Trademark Intersectionality). A registration bar wouldn’t harm First Amendment
interests much, because businesses would remain free to use the terms, even as
marks, and could still register other marks. 
Anyway, trademark is already highly regulated because its mission is to
help consumers identify the source of goods or services, which requires limits
on speech.  “For that reason, an
applicant who seeks to register a mark should not expect complete freedom to
say what she wishes, but should instead expect linguistic regulation.” [Have to
admit, I find this a non sequitur: it regulates speech for a particular purpose,
so it can add in limits for other purposes? 
This is the strength of unconstitutional conditions analysis: it asks
for a program-related justification rather than just allowing the government to
disincentivize speech it doesn’t like because of the accident of having a
benefit to hand out.]
What, then, are the government’s competing interests?  (1) Registration makes the government “necessarily
‘involv[ed] in promoting’” the mark. “The Government has at least a reasonable
interest in ensuring that it is not involved in promoting highly vulgar or
obscene speech, and that it will not be associated with such speech.”  (2) “[S]cientific evidence suggests that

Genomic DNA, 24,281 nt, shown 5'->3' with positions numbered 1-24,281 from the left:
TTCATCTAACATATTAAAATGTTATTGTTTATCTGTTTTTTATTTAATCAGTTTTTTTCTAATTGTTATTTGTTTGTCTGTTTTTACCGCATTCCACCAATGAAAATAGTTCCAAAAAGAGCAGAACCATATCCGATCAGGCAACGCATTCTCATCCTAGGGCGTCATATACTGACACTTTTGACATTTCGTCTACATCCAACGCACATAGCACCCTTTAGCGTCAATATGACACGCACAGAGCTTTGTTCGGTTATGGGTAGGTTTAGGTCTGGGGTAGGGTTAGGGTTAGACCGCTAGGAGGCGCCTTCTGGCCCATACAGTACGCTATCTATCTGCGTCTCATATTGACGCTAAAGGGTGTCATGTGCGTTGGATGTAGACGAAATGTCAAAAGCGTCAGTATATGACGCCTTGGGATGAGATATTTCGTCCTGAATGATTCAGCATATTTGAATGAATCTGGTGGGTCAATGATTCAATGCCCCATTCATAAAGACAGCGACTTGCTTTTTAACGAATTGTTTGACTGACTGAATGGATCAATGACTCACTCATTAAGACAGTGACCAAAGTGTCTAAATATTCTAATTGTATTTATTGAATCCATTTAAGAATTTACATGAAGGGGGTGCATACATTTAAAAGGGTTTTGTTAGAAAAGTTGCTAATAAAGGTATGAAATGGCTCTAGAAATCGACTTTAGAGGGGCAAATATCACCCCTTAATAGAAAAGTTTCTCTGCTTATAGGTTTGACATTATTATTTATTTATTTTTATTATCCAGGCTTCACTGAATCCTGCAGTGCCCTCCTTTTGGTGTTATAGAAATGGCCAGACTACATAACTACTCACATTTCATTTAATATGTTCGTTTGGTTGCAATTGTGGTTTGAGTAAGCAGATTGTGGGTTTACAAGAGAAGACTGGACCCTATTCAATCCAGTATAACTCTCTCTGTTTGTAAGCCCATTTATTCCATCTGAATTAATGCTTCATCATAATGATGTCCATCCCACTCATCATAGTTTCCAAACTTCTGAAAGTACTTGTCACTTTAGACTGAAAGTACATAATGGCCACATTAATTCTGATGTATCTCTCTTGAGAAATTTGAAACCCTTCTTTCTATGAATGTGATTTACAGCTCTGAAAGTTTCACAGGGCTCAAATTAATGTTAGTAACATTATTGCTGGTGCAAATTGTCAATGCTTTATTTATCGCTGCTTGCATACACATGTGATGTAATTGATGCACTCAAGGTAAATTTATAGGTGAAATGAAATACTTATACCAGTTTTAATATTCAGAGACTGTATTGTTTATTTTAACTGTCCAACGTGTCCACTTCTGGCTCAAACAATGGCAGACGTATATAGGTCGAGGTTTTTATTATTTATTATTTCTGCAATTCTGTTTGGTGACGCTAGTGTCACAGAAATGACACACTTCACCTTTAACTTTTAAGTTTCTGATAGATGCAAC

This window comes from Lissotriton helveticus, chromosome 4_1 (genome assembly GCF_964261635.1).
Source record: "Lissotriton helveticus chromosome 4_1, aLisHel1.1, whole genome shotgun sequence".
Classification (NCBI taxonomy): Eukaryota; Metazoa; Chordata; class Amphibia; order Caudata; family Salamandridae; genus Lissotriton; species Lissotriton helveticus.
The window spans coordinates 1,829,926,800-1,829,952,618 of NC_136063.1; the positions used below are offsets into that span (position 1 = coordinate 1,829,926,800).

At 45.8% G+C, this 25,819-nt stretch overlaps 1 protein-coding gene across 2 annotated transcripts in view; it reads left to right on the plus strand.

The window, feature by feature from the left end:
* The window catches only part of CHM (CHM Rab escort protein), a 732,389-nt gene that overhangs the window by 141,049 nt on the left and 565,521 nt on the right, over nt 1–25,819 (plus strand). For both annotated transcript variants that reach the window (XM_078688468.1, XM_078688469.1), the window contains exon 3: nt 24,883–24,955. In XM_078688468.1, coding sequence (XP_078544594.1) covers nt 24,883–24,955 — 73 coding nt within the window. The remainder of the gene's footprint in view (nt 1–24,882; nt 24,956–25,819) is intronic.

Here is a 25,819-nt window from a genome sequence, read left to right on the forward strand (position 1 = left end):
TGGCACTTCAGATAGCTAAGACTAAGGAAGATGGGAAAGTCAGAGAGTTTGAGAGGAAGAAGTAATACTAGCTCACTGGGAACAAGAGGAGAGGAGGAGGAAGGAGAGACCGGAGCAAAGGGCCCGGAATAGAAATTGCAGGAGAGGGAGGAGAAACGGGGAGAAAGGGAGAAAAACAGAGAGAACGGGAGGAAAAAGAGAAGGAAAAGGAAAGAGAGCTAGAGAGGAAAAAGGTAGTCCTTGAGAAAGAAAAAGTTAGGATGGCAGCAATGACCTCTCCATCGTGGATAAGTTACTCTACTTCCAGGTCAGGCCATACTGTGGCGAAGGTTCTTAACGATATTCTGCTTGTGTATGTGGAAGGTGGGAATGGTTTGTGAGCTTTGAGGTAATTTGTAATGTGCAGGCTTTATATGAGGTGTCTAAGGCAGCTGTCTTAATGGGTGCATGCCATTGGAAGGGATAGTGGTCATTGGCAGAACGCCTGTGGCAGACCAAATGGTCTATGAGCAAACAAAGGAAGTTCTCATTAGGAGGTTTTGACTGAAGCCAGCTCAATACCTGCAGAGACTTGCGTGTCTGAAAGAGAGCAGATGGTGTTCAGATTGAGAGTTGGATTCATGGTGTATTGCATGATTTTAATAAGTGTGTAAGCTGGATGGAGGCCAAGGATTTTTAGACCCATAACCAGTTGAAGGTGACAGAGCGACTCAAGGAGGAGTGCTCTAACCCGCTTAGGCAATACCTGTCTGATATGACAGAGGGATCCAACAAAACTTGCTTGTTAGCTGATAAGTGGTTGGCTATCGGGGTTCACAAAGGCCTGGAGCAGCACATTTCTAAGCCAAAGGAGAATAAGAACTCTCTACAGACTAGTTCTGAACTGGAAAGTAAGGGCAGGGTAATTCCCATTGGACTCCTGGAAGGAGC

certain highly vulgar words have a physiological and emotional impact that
makes them different in kind from most other words….  These vulgar words originate in a different
part of our brains than most other words. And these types of swear words tend
to attract more attention and are harder to forget than other words.”  [Citing a book about swearing (which, in
fairness, may have actual citations) and a study, since this is not in the
record.] Such words may today include “race-based epithets.” He continues:

These attention-grabbing words, though financially valuable to some businesses
that seek to attract interest in their products, threaten to distract consumers
and disrupt commerce. And they may lead to the creation of public spaces that
many will find repellant, perhaps on occasion creating the risk of verbal